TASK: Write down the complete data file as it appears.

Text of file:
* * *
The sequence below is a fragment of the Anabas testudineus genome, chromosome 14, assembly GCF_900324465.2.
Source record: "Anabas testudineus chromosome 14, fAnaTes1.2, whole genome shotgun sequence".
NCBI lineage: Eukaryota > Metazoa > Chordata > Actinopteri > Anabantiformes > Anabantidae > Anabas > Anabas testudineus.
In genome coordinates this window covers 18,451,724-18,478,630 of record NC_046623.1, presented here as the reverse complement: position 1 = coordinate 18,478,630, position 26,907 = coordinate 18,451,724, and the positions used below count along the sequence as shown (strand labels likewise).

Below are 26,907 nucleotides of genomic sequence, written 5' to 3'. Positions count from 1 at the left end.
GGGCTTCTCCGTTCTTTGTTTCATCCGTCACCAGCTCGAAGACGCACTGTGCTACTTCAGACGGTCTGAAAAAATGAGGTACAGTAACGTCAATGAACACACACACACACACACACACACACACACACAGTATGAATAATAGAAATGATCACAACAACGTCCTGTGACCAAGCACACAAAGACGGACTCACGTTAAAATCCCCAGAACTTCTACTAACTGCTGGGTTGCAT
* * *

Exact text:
The sequence below is a fragment of the Anabas testudineus genome, chromosome 14, assembly GCF_900324465.2.
Source record: "Anabas testudineus chromosome 14, fAnaTes1.2, whole genome shotgun sequence".
NCBI lineage: Eukaryota > Metazoa > Chordata > Actinopteri > Anabantiformes > Anabantidae > Anabas > Anabas testudineus.
In genome coordinates this window covers 18,451,724-18,478,630 of record NC_046623.1, presented here as the reverse complement: position 1 = coordinate 18,478,630, position 26,907 = coordinate 18,451,724, and the positions used below count along the sequence as shown (strand labels likewise).

Below are 26,907 nucleotides of genomic sequence, written 5' to 3'. Positions count from 1 at the left end.
GGGCTTCTCCGTTCTTTGTTTCATCCGTCACCAGCTCGAAGACGCACTGTGCTACTTCAGACGGTCTGAAAAAATGAGGTACAGTAACGTCAATGAACACACACACACACACACACACACACACACACAGTATGAATAATAGAAATGATCACAACAACGTCCTGTGACCAAGCACACAAAGACGGACTCACGTTAAAATCCCCAGAACTTCTACTAACTGCTGGGTTGCAT